Great Hikes: Lost Palm Oasis, Joshua Tree NP
Visit a hidden ravine and spring-fed home to 100 California fan palm trees
If you've ever thought the desert is boring, we have a hike that will change your mind.
Your desination is the Lost Palm Oasis in Joshua Tree National Park. It's a sheltered, steep-sided ravine that hides more than 100 California fan palm trees fed by an underground spring. A network of outlying springs provide water for bighorn sheep and many other plants and animals. The summer, when water is especially difficult to find in the desert, is the best time to see wildlife.
The hike begins at 3,000 feet at the Cottonwood Spring Trailhead. This elevation marks an ecological transition zone between the Sonoran Desert and the higher and wetter Mojave Desert. For this reason, you'll see plants from both ecosystems as you go, including creosote bushes and desert willows (although you won't see many Joshua trees in this part of the park, you'll see plenty on your drive in).
The surroundings are impressive from the start. Outcrops of granite boulders sit amidst a landscape of high ridges, arroyos, plateaus, small canyons and rocky washes. Cacti and myriad other plants grow in white sand.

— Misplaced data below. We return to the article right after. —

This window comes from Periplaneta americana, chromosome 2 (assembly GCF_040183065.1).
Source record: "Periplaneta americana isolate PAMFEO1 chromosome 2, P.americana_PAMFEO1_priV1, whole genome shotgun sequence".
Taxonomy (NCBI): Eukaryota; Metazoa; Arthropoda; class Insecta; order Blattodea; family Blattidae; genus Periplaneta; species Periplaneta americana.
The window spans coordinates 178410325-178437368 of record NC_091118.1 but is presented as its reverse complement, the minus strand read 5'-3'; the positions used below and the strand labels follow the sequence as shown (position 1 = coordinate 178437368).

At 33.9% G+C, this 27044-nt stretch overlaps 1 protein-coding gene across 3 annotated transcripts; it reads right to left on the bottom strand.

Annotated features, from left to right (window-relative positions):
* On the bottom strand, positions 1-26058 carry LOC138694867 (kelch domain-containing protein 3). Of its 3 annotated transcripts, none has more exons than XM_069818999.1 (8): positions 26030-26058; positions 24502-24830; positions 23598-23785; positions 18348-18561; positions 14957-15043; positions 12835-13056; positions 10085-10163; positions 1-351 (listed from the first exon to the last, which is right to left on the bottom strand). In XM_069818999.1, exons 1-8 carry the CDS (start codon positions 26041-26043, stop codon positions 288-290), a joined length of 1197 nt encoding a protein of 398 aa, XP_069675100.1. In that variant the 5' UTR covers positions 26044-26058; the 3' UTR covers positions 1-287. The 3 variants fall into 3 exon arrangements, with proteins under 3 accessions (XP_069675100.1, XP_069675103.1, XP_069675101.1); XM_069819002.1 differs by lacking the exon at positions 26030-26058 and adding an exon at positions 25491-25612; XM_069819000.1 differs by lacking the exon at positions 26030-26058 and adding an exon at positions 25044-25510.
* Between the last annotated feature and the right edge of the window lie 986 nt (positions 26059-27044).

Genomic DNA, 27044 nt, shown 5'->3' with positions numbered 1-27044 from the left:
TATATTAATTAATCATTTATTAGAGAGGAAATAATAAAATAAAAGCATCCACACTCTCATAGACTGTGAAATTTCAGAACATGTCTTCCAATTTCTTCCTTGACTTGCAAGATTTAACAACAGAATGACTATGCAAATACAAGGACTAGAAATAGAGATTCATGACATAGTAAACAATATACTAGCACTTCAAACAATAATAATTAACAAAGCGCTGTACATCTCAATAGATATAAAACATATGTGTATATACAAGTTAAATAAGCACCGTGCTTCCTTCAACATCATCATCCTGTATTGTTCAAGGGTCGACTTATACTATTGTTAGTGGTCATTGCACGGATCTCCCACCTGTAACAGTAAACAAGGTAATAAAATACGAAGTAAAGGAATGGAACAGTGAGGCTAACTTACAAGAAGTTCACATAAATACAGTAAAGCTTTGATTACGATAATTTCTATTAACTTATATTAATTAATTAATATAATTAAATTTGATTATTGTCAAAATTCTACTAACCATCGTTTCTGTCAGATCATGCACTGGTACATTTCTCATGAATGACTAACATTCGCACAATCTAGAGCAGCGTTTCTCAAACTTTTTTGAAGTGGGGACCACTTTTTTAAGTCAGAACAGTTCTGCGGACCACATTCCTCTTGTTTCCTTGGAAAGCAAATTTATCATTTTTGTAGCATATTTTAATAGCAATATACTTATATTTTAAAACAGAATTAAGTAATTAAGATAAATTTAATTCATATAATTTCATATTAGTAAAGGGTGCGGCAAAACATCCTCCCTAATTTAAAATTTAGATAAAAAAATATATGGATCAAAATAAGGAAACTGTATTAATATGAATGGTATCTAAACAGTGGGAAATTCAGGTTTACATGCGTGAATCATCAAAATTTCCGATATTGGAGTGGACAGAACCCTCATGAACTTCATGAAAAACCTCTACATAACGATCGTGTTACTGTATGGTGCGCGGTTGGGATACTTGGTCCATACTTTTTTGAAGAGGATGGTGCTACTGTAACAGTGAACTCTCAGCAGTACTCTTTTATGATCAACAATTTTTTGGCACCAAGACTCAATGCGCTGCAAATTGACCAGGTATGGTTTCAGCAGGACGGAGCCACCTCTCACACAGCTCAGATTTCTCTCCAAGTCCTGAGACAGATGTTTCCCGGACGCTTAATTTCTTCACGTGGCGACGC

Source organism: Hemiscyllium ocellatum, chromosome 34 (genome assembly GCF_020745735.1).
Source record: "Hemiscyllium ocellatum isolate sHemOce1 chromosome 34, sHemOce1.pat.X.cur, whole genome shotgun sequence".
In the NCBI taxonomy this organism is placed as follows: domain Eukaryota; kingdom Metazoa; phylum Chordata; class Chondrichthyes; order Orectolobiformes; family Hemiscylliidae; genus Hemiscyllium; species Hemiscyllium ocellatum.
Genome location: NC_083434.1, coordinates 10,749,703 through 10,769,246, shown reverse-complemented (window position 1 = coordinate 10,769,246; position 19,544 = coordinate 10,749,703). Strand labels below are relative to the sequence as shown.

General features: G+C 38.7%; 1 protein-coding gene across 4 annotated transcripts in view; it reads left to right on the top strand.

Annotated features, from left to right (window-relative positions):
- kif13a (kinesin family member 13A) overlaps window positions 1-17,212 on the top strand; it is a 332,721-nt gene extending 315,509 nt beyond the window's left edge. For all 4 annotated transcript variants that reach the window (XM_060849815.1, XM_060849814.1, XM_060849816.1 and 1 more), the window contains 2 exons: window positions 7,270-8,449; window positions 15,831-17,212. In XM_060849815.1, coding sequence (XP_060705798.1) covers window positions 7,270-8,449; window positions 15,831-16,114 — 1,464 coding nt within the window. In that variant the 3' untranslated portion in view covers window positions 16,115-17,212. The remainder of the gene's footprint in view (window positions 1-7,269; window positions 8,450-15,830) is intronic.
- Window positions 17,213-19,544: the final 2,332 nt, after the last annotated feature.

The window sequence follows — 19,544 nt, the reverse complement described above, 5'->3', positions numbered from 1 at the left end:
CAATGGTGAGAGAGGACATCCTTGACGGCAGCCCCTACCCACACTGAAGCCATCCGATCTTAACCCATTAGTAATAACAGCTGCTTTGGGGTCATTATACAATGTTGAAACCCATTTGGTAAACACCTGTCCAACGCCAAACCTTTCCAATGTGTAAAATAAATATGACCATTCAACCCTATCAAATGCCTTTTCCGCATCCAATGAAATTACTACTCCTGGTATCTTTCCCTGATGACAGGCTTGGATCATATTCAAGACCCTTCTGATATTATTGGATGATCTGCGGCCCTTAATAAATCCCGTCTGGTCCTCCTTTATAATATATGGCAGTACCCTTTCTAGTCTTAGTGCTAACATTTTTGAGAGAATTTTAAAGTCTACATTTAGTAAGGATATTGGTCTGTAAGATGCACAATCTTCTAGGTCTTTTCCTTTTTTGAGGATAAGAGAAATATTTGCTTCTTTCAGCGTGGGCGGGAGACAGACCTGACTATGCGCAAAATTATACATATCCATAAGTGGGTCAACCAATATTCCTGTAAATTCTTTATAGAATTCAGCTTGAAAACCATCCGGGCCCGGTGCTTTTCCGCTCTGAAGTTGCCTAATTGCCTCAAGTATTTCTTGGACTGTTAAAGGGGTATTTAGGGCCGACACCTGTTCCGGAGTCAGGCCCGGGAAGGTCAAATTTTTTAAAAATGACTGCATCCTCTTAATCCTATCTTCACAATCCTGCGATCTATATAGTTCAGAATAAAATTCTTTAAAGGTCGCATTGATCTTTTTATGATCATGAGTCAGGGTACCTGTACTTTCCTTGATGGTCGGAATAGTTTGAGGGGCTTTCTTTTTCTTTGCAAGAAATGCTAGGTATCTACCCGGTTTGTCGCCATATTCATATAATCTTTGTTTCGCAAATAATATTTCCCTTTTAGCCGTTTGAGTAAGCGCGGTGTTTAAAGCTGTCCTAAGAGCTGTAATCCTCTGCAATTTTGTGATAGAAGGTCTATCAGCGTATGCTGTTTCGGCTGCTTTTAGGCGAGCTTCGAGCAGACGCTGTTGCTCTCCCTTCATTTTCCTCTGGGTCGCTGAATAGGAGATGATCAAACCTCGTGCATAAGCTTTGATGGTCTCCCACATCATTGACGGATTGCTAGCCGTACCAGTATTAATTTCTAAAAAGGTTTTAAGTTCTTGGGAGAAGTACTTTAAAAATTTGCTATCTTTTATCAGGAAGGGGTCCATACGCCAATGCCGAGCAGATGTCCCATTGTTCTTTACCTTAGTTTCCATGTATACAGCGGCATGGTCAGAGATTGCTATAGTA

Although the hike is accessible year round, an abundance of vibrant wildflowers–more than 30 species–and cactus with pink, red, green and yellow blooms make March and April some of the best months to go. For a list of the flora you will likely see, check out this list compiled by the National Park Service.
Here's one additional tip: Before you descend into the valley, take a good look at the adjacent ravine wall when you reach the Lost Palms Oasis overlook. You'll see satellite groves that many other hikers miss.
Distance: 7.2 miles RT
Elevation Change: Approximately 1500 feet
Difficulty Rating: Moderate
Duration: 6 hours
Best Time to Go: Year-round, but be prepared for hot weather in the summer.
How to get there: Joshua Tree National Park is about a three-hour drive from Los Angeles via Interstate 10. For precise directions to the park, visit the National Park Service website. You can also click here for a trail map. The hike begins at Cottonwood Spring, about six miles inside the southern park boundary.
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